Top Lilac Quotes

Browse top 62 famous quotes and sayings about Lilac by most favorite authors.

Favorite Lilac Quotes

1. "Others said May was best, that sweet green time when lilacs bloomed and gardens along Main Street were filled with sugary pink peonies and Dutch tulips."
Author: Alice Hoffman
2. "Lilac won't talk to me again. There's a tremor. Lilac won't kiss me again. I won't hear her laugh. My lungs constrict. Why am I doing this to myself ?"
Author: Amie Kaufman
3. "Lilac's moving, stirring as I shift away from her, and she rolls over with a little protesting noise, reaching sleepily after me. Then she begins to register the raindrops as they connect with her skin, and she sits up straight with a gasp. I'm busy sitting up too, because when you go to sleep wrapped around a pretty girl, there are some things going on first thing in the morning that you don't exactly want making headline news."
Author: Amie Kaufman
4. "A black cat among roses,phlox, lilac-misted under a quarter moon,the sweet smells of heliotrope and night-scented stock. The garden is very still.It is dazed with moonlight,contented with perfume..."
Author: Amy Lowell
5. "I opened the large central window of my office room to its full on the fine early May morning. Then I stood for a few moments, breathing in the soft, warm air that was charged with the scent of white lilacs below."
Author: Angus Wilson
6. "You are a man without a heart, Dr. Leddell.And you, Mary Cooper, are a meddler. A woman can be forgiven for many transgressions but not that.I have been called worse. And by people I hold in more esteem than you.Ha! I pity the poor man unfortunate enough to marry you someday. He writes his own ticket to hell.If he does, then I'll make that hell as pleasant a place for him as I know how. But I won't deceive him and tell him it's heaven, then stoke the fires behind his back and cover it all with the scent of lilacs"."
Author: Ann Rinaldi
7. "He'd closed the door to all of his emotions years ago, but now, the aroma that seeped from her flawless skin was an intoxicating mixture of lilacs and rain, captivating his senses."
Author: Beth Bares
8. "She came upon a bankside of lavender crocuses. The sun was on them for the moment, and they were opened flat, great five-pointed, seven-pointed lilac stars, with burning centres, burning with a strange lavender flame, as she had seen some metal burn lilac-flamed in the laboratory of the hospital at Islington. All down and oak-dry bankside they burned their great exposed stars. And she felt like going down on her knees and bending her forehead to the earth in an oriental submission, they were so royal, so lovely, so supreme. She came again to them in the morning, when the sky was grey, and they were closed, sharp clubs, wonderfully fragile on their stems of sap, among leaves and old grass and wild periwinkle. They had wonderful dark stripes running up their cheeks, the crocuses, like the clear proud stripes on a badger's face, or on some proud cat. She took a handful of the sappy, shut, striped flames. In her room they opened into a grand bowl of lilac fire."
Author: D.H. Lawrence
9. "Holding up an oil-paper umbrella,I loiter aimlessly in the long, longAnd lonely rainy alley,I hope to encounterA lilac-like girlNursing her resentmentA lilac-like color she hasA lilac-like fragrance,A lilac-like sadness,Melancholy in the rain,Sorrowful and uncertain;She loiters aimlessly in this lonely rainy alleyHolding up an oil-paper umbrellaJust like meAnd just like meWalks silently,Apathetic, sad and disconsolateSilently she moves closerMoves closer and castsA sigh-like glanceShe glides byLike a dreamHazy and confused like a dreamAs in a dream she glides pastLike a lilac spray,This girl glides past beside me;She silently moves away, moves awayUp to the broken-down bamboo fence,To the end of the rainy alley.In the rains sad song,Her color vanishesHer fragrance diffuses,Even herSigh-like glance,Lilac-like discontentVanish.Holding up an oil-paper umbrella, aloneAimlessly walking in the long, longAnd lonely rainy alley,I wish forA lilac-like girlNursing her resentment glide by."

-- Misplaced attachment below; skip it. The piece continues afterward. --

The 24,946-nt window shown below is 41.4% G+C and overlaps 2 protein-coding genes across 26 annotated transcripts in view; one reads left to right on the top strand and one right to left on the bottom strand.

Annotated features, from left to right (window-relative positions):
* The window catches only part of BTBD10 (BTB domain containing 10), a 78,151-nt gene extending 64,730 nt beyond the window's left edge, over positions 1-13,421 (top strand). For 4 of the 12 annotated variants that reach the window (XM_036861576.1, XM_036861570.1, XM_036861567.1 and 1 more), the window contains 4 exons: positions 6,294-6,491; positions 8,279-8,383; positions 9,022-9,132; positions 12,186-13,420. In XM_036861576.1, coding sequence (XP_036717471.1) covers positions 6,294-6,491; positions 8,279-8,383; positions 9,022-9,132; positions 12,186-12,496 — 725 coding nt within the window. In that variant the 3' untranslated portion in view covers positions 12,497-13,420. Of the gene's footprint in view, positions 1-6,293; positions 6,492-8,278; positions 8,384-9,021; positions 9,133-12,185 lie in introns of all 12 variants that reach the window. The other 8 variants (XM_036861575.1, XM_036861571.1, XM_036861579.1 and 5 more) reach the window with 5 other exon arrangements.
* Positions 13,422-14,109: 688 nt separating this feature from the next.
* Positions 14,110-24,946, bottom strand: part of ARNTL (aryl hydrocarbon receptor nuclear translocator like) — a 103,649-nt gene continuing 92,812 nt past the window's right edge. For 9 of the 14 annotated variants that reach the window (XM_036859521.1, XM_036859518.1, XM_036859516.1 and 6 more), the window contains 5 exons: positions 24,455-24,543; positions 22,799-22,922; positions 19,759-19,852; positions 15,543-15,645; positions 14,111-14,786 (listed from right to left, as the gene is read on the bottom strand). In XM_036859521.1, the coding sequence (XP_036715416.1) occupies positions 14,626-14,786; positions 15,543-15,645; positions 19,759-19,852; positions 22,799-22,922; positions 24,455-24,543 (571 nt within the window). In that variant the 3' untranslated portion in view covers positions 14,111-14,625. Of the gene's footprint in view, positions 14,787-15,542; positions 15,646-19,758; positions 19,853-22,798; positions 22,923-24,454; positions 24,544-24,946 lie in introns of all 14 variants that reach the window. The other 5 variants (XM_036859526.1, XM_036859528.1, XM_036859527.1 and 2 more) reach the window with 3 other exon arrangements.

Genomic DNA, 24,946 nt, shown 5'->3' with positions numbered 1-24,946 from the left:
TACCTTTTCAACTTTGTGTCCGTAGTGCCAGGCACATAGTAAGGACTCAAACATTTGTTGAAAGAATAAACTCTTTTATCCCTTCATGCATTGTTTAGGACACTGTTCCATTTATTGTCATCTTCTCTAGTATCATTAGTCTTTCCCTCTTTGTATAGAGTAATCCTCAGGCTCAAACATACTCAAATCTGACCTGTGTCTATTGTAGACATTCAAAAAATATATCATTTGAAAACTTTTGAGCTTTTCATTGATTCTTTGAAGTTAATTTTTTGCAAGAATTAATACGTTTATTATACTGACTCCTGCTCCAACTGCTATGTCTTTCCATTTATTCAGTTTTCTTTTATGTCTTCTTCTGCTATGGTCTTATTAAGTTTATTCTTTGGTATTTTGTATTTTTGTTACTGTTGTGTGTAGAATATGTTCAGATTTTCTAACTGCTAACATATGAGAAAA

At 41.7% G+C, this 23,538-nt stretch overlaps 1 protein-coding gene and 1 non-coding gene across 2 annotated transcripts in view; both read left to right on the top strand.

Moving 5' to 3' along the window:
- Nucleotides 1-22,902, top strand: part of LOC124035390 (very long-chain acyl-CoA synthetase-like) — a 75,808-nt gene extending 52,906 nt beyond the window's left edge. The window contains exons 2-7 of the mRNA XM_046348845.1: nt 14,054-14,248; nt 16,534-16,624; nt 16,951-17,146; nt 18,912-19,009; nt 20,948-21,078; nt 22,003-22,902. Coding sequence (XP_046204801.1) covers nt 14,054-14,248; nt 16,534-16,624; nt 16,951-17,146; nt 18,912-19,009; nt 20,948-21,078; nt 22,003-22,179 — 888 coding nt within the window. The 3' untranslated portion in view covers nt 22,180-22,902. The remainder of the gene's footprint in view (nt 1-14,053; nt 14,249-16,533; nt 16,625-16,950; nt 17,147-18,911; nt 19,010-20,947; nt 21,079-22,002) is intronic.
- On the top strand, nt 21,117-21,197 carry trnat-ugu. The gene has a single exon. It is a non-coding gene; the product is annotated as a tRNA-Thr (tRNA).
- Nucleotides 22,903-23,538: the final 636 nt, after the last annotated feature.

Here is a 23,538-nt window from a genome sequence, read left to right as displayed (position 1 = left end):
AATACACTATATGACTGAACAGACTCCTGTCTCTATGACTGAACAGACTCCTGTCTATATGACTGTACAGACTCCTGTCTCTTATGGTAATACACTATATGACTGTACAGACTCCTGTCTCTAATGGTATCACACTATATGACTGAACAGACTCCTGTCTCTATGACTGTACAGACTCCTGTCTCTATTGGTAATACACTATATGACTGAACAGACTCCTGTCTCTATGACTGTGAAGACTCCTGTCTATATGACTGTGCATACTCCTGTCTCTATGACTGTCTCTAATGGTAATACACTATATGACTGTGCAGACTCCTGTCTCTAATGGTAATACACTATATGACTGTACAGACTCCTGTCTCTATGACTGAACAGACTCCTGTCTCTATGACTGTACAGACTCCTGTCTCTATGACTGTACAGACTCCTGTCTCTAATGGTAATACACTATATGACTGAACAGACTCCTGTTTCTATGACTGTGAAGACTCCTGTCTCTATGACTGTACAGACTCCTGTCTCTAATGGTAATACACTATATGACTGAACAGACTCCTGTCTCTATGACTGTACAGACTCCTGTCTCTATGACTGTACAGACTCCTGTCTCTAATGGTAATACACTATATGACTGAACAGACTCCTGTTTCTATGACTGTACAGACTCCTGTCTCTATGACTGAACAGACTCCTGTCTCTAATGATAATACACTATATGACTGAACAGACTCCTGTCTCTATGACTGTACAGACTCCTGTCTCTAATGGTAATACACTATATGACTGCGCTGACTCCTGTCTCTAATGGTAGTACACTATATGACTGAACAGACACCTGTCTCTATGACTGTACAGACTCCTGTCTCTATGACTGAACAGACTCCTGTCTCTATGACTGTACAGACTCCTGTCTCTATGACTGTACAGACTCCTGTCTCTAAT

Author: Dai Wangshu
10. "A cloud, hitherto unseen, came upon the moon, and hovered an instant like a dark hand before a face.The illusion went with it, and the lights in the windows were extinguished. I looked upon a desolate shell, soulless at last, unhaunted, with no whisper of the past about its staring walls. The house was a sepulchre, our fear and suffering lay buried in the ruins. There would be no resurrection. When I thought of Manderley in my waking hours I would not be bitter. I should think of it as it might have been, could I have lived there without fear. I should remember the rose-garden in summer, and the birds that sang at dawn.Tea under the chestnut tree, and the murmur of the sea coming up to us from the lawns below.I would think of the blown lilac, and the Happy Valley. These things were permanent, they could not be dissolved.They were memories that cannot hurt."
Author: Daphne Du Maurier
11. "Snow is bruised lilac in half light: such pure solace."
Author: David Mitchell
12. "I stopped in front of a florist's window. Behind me, the screeching and throbbing boulevard vanished. Gone, too, were the voices of newspaper vendors selling their daily poisoned flowers. Facing me, behind the glass curtain, a fairyland. Shining, plump carnations, with the pink voluptuousness of women about to reach maturity, poised for the first step of a sprightly dance; shamelessly lascivious gladioli; virginal branches of white lilac; roses lost in pure meditation, undecided between the metaphysical white and the unreal yellow of a sky after the rain."
Author: Emil Dorian
13. "He walked by instinct along one white road, on which early birds hopped and sang, and found himself outside a fenced garden. There he saw the sister of Gregory, the girl with the gold-red hair, cutting lilac before breakfast, with the great unconscious gravity of a girl."
Author: G.K. Chesterton
14. "The warm bittersweet smell of clean Negro welcomed us as we entered the churchyard-Hearts of Love hairdressing mingled with asafoetida, snuff, Hoyt's Cologne, Brown's Mule, peppermint, and lilac talcum."
Author: Harper Lee
15. "Cini mi se da je ljubav od svega najvažnija. Prozreti svet, protumaciti ga i prezreti, to je stvar velikih mislilaca. Ali, meni je jedino stalo do toga da volim svet, da ga ne prezirem, da ne mrzim ni svet ni sebe, da na nj, na sebe i na sva bica mogu da gledam sa ljubavlju i sa divljenjem, i sa strahopoštovanjem."
Author: Hermann Hesse
16. "Fucking lilacs. I'm the only immortal with allergies. I swear.' - Eddie, Crave"
Author: J.R. Ward